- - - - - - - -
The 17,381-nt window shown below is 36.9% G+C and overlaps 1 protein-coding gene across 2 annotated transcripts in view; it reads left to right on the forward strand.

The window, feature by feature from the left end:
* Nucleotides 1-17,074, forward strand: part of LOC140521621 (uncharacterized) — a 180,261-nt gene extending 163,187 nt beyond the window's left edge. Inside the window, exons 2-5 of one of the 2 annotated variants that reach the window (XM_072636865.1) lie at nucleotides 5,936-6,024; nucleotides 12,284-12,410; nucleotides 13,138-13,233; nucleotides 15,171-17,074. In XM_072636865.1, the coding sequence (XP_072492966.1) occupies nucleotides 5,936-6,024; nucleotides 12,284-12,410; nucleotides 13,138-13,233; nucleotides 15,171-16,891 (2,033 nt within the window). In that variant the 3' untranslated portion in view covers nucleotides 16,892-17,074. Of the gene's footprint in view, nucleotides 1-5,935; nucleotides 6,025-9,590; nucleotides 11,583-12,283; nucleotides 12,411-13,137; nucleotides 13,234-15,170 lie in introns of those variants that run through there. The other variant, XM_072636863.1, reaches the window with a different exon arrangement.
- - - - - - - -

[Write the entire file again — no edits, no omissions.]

The 17,381-nt window shown below is 36.9% G+C and overlaps 1 protein-coding gene across 2 annotated transcripts in view; it reads left to right on the forward strand.

The window, feature by feature from the left end:
* Nucleotides 1-17,074, forward strand: part of LOC140521621 (uncharacterized) — a 180,261-nt gene extending 163,187 nt beyond the window's left edge. Inside the window, exons 2-5 of one of the 2 annotated variants that reach the window (XM_072636865.1) lie at nucleotides 5,936-6,024; nucleotides 12,284-12,410; nucleotides 13,138-13,233; nucleotides 15,171-17,074. In XM_072636865.1, the coding sequence (XP_072492966.1) occupies nucleotides 5,936-6,024; nucleotides 12,284-12,410; nucleotides 13,138-13,233; nucleotides 15,171-16,891 (2,033 nt within the window). In that variant the 3' untranslated portion in view covers nucleotides 16,892-17,074. Of the gene's footprint in view, nucleotides 1-5,935; nucleotides 6,025-9,590; nucleotides 11,583-12,283; nucleotides 12,411-13,137; nucleotides 13,234-15,170 lie in introns of those variants that run through there. The other variant, XM_072636863.1, reaches the window with a different exon arrangement.